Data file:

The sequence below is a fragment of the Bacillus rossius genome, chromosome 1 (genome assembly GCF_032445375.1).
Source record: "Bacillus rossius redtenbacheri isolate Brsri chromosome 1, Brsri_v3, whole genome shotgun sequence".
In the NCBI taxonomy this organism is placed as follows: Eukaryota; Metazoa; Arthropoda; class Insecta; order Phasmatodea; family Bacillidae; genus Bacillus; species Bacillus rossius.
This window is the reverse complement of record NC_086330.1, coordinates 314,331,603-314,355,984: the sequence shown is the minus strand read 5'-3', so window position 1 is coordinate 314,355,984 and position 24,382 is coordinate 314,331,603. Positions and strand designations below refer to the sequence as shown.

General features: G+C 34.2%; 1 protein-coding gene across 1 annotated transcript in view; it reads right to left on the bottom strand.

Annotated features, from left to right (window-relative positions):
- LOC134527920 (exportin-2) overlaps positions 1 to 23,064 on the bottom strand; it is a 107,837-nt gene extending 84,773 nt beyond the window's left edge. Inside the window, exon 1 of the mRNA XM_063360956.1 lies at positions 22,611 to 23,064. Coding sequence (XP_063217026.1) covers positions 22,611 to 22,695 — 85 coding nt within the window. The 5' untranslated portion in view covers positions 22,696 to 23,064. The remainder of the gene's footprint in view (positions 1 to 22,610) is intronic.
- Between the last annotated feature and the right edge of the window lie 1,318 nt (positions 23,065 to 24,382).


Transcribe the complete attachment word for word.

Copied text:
The sequence below is a fragment of the Bacillus rossius genome, chromosome 1 (genome assembly GCF_032445375.1).
Source record: "Bacillus rossius redtenbacheri isolate Brsri chromosome 1, Brsri_v3, whole genome shotgun sequence".
In the NCBI taxonomy this organism is placed as follows: Eukaryota; Metazoa; Arthropoda; class Insecta; order Phasmatodea; family Bacillidae; genus Bacillus; species Bacillus rossius.
This window is the reverse complement of record NC_086330.1, coordinates 314,331,603-314,355,984: the sequence shown is the minus strand read 5'-3', so window position 1 is coordinate 314,355,984 and position 24,382 is coordinate 314,331,603. Positions and strand designations below refer to the sequence as shown.

General features: G+C 34.2%; 1 protein-coding gene across 1 annotated transcript in view; it reads right to left on the bottom strand.

Annotated features, from left to right (window-relative positions):
- LOC134527920 (exportin-2) overlaps positions 1 to 23,064 on the bottom strand; it is a 107,837-nt gene extending 84,773 nt beyond the window's left edge. Inside the window, exon 1 of the mRNA XM_063360956.1 lies at positions 22,611 to 23,064. Coding sequence (XP_063217026.1) covers positions 22,611 to 22,695 — 85 coding nt within the window. The 5' untranslated portion in view covers positions 22,696 to 23,064. The remainder of the gene's footprint in view (positions 1 to 22,610) is intronic.
- Between the last annotated feature and the right edge of the window lie 1,318 nt (positions 23,065 to 24,382).